Wright seemed worried, Bryant said, and asked if he was in trouble. She told him he had done nothing wrong and “reassured him that it would be fine.”

Ms. Bryant heard an officer tell her son to get out of the car before the call was dropped. She called several more times before making a FaceTime call to Wright.

A woman who answered the phone was screaming, she said, that her son had been shot.

“She pointed the phone towards the driver’s seat. My son was lying there, unresponsive and looking like he was dead,” Bryant said. “And then I heard someone say ‘hang up the phone’ again and it disconnected again.”

Bryant said she called 911 to get the address where her son was shot. She was so distressed that a neighbor drove her to the scene, where she stayed for hours, refusing to leave until his body was removed, she said. She told the jury that her son’s body was covered with a white sheet and that she recognized him by his tennis shoes.

Eldridge, the prosecutor, broadcast full-body camera video of Bryant running to the officers. Officers told Bryant they were not at the scene of the shooting and asked her to tell them what happened.

“It was the worst day of my life,” she said.

Bryant said she still has a scar inside her mouth from biting too hard on the inside of her cheek.

“I thought it was a dream and if I bit the inside of my cheek I would wake up. But I didn’t wake up,” she said.

During the cross-examination, Bryant told Engh that she knew her son didn’t have a driver’s license. She said she did not know there was a warrant for Wright’s arrest and that he was using marijuana.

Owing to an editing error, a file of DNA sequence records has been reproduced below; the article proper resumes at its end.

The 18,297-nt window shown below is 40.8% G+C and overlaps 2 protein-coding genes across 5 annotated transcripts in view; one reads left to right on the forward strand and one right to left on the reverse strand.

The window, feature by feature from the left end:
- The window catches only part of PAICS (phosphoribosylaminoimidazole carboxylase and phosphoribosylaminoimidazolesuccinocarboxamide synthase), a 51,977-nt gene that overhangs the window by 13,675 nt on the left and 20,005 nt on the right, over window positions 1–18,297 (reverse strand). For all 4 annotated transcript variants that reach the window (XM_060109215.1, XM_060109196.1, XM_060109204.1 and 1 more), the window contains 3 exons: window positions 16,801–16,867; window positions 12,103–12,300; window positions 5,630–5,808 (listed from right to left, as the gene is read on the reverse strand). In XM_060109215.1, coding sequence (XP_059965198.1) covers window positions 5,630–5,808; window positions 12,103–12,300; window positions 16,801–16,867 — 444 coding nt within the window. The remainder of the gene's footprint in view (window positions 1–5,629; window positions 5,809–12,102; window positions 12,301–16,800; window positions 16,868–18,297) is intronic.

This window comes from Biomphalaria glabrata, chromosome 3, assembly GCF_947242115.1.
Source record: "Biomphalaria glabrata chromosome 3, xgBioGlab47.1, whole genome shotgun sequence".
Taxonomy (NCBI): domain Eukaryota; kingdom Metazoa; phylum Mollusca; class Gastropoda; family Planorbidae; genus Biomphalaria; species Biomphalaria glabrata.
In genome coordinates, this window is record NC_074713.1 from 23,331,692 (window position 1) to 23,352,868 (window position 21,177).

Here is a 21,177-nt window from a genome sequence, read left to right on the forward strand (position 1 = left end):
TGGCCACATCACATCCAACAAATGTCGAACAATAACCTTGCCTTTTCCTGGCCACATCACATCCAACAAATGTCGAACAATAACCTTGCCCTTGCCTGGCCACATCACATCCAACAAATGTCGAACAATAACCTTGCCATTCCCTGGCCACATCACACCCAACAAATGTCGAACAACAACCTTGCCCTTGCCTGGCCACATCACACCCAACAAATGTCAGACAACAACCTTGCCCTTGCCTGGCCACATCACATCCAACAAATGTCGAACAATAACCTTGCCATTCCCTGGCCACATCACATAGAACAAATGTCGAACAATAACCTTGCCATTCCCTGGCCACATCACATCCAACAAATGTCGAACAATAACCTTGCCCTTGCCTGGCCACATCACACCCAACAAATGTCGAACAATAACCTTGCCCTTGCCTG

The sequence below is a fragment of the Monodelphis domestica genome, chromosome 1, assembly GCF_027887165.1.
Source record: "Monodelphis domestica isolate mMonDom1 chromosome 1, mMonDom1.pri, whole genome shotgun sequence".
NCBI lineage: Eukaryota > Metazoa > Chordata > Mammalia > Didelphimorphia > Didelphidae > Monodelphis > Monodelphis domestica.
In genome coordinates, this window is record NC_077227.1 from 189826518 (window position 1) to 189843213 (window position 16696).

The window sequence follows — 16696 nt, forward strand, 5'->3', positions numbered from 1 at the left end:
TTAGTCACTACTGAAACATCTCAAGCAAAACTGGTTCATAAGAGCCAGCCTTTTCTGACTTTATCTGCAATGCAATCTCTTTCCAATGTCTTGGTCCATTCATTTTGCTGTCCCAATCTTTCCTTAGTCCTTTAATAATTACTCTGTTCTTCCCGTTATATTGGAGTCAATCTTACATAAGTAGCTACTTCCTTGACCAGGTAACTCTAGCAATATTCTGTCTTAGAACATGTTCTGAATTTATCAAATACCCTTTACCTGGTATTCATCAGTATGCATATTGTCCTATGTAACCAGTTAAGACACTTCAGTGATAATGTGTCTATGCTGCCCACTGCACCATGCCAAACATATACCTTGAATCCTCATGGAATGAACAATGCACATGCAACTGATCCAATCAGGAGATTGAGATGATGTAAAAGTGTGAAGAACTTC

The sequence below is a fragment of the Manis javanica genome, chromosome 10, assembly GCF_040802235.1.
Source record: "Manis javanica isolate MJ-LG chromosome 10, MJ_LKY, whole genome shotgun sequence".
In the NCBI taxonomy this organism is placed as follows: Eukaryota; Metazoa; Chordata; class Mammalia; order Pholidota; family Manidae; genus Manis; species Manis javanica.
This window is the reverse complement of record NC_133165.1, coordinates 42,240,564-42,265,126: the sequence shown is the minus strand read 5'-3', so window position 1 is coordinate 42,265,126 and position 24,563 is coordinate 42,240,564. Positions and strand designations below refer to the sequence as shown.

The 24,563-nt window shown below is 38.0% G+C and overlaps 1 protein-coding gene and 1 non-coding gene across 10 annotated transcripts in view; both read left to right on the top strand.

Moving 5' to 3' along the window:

What we know about prosecutions and defenses

The lead prosecutor in Chauvin’s trial, Assistant Attorney General Matthew Frank, is also prosecuting the Potter case.

Potter’s defense attorneys, Engh and Earl Grey, have previously represented police officers in closely watched cases.

Engh is the lawyer for Jeronimo Yanez, Former St. Police Anthony, Minnesota, who was not found guilty of second-degree manslaughter for shot and killed Philando Castile.

Gray represents another former officer facing charges in connection with Floyd’s death and also serves on Yanez’s legal team.

What happened on the day of the shooting?

Police said Wright was driving on a Sunday afternoon when officers stopped him for an expired card. The revised criminal complaint said Wright was also stopped because his vehicle “had an air freshener hanging from the rearview mirror”.

Officer Anthony Luckey, with whom Potter was training at the time of the shooting, decided to pull Wright back after he incorrectly signaled, an expired license plate tag and an air freshener tree picture hanging from his rearview window, Engh said, but “this case is not about the tabs, not about the Christmas tree (air freshener). “

During the stopover, officers learned that he had an pending warrant and they attempted to arrest him.

Video of the encounter shows a male officer approaching the vehicle in front of Potter, and a second officer in the passenger side. Potter said “ask him to step out,” and the front male employee asked Wright to get out of the car.

Potter appears to say “get him out,” and another officer says “do me a favor” and “get out of the car,” according to the video.

An officer told Wright he was under arrest. Potter told Wright “you have a warrant.”

Wright wrestled with an officer, backed into his car, and was shot.

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CNN’s Holly Yan contributed to this report. Statement opening the trial of Kimberly Potter, the ex-cop who killed Daunte Wright


DUSTIN JONES is a USTimeToday U.S. News Reporter based in London. His focus is on U.S. politics and the environment. He has covered climate change extensively, as well as healthcare and crime. DUSTIN JONES joined USTimeToday in 2021 from the Daily Express and previously worked for Chemist and Druggist and the Jewish Chronicle. He is a graduate of Cambridge University. Languages: English. You can get in touch with DUSTIN JONES by emailing